Preview - /
- Find A Way
- The Loa
- 7th Door
Diskotopia co-founder BD1982 returns for the Spring of 2019 with the five-track 7th Door EP; a tempo-fluid collection that highlights the innate nuances of Brian Durr’s ever-changing sound in motion. Continuing down the microdose-hallucinatory path, first stridden in 2018’s Decades Tempest mini-LP, then further explored in the Arclight EP, BD1982’s productions across the 7th Door EP delve deeper again into the artist’s exuberance for merging disparate sonic fields. The result is a transcendent yet grounded exposition of original sound, that stands proudly on its own in the contemporary music world.
The undulating groove of ‘Snowblinded’ is touched with an otherworldly air; strands of kwaito, calypso and late 80s Sheffield bleep techno fuse with a broken digi-tribalist tuffness. A modulating staccato bassline and narcotic vocal add additional contrasting layers of dread to the staggered pacing.
Taking on more of a soundclash-prepped demeanor, ‘Find A Way’ gels woken-consciousness synth pads and buoyant beacons of sine wave within an interlocked but angular MPC rhythm shockout. A Futurist-Amazonian club tool suitable for both dark basements and glass-floored observation platforms.
Manic yet meditative, ‘The Loa’ is a broken chamber of electronic funk that launches melting drums, cosmic synth-cussion and metamorphic vocals to the farthest reaches of the solar system. Hints of early grime, nu-jack swing, and dub coalesce into something hard to grasp entirely - like a dream half-remembered during a headrush experienced watching an orchestra tune up.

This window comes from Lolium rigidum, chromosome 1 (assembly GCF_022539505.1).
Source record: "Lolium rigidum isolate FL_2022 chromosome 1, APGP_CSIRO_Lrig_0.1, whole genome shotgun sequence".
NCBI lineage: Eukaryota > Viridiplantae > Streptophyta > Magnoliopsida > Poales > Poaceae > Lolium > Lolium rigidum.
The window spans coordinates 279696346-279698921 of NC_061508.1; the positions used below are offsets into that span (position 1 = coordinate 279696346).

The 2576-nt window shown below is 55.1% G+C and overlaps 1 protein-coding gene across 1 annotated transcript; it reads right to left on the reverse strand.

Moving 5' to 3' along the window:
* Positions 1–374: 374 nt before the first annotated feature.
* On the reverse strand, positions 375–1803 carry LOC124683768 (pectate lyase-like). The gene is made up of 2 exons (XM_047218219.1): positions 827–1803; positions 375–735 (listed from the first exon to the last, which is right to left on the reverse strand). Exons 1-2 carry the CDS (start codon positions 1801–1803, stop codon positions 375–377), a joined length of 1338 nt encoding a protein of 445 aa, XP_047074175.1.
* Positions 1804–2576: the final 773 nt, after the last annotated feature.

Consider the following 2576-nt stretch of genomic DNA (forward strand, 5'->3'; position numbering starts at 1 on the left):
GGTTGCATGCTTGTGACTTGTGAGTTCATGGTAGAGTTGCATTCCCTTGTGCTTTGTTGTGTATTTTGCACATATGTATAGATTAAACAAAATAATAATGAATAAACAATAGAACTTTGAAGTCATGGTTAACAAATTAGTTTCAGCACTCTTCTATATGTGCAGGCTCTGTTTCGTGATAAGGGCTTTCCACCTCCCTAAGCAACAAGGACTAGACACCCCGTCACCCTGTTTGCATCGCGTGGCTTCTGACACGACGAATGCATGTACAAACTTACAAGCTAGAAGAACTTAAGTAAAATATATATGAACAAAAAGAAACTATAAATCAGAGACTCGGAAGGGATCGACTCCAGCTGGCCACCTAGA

With percussion sampled from teenage drum machine experiments on cassette circa 1996, the instrumental ‘Clarity’ provides anything but. Ingrained senses of both nostalgia and longing are carried and amplified through a soaring laser-point synth melody and half-mumbled phone messages left from days of future past.
The EP’s title track ‘7th Door’ is one of the most cinematic, expansive and driving experiments yet in BD1982’s constantly evolving domain. Drawing slightly more influence from the 80s EBM and industrial music that soundtracked his formative years, a striking staccato synthesized string pattern careens ever forward, while haunted electric piano and overdriven bass provide a prescient level of transcendental accompaniment over dubbed and processed drums. Treated metallic vocals narrate of a “mid-day sun gleaming down,” that “she spoke in words of yesterday” reciting over a haunting yet hopeful closure to this latest chapter of Durr’s warehouse soul.